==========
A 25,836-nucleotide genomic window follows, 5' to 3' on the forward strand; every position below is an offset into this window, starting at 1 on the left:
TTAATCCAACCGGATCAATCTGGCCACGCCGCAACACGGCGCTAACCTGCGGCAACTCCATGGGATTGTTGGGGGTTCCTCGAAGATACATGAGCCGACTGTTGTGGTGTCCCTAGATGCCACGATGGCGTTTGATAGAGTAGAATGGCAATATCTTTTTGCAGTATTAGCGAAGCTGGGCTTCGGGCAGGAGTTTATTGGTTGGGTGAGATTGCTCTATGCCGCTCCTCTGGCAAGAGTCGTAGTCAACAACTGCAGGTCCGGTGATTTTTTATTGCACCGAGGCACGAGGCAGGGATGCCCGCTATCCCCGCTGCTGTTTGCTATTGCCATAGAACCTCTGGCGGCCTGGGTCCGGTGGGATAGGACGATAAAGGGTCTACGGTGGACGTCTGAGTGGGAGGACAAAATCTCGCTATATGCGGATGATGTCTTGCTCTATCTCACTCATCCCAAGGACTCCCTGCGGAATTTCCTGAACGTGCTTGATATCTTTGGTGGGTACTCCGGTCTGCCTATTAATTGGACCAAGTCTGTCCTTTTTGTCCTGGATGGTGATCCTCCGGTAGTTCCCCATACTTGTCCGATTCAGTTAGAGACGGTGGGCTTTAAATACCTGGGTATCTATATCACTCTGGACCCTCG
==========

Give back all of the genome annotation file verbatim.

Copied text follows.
A 25,836-nucleotide genomic window follows, 5' to 3' on the forward strand; every position below is an offset into this window, starting at 1 on the left:
TTAATCCAACCGGATCAATCTGGCCACGCCGCAACACGGCGCTAACCTGCGGCAACTCCATGGGATTGTTGGGGGTTCCTCGAAGATACATGAGCCGACTGTTGTGGTGTCCCTAGATGCCACGATGGCGTTTGATAGAGTAGAATGGCAATATCTTTTTGCAGTATTAGCGAAGCTGGGCTTCGGGCAGGAGTTTATTGGTTGGGTGAGATTGCTCTATGCCGCTCCTCTGGCAAGAGTCGTAGTCAACAACTGCAGGTCCGGTGATTTTTTATTGCACCGAGGCACGAGGCAGGGATGCCCGCTATCCCCGCTGCTGTTTGCTATTGCCATAGAACCTCTGGCGGCCTGGGTCCGGTGGGATAGGACGATAAAGGGTCTACGGTGGACGTCTGAGTGGGAGGACAAAATCTCGCTATATGCGGATGATGTCTTGCTCTATCTCACTCATCCCAAGGACTCCCTGCGGAATTTCCTGAACGTGCTTGATATCTTTGGTGGGTACTCCGGTCTGCCTATTAATTGGACCAAGTCTGTCCTTTTTGTCCTGGATGGTGATCCTCCGGTAGTTCCCCATACTTGTCCGATTCAGTTAGAGACGGTGGGCTTTAAATACCTGGGTATCTATATCACTCTGGACCCTCG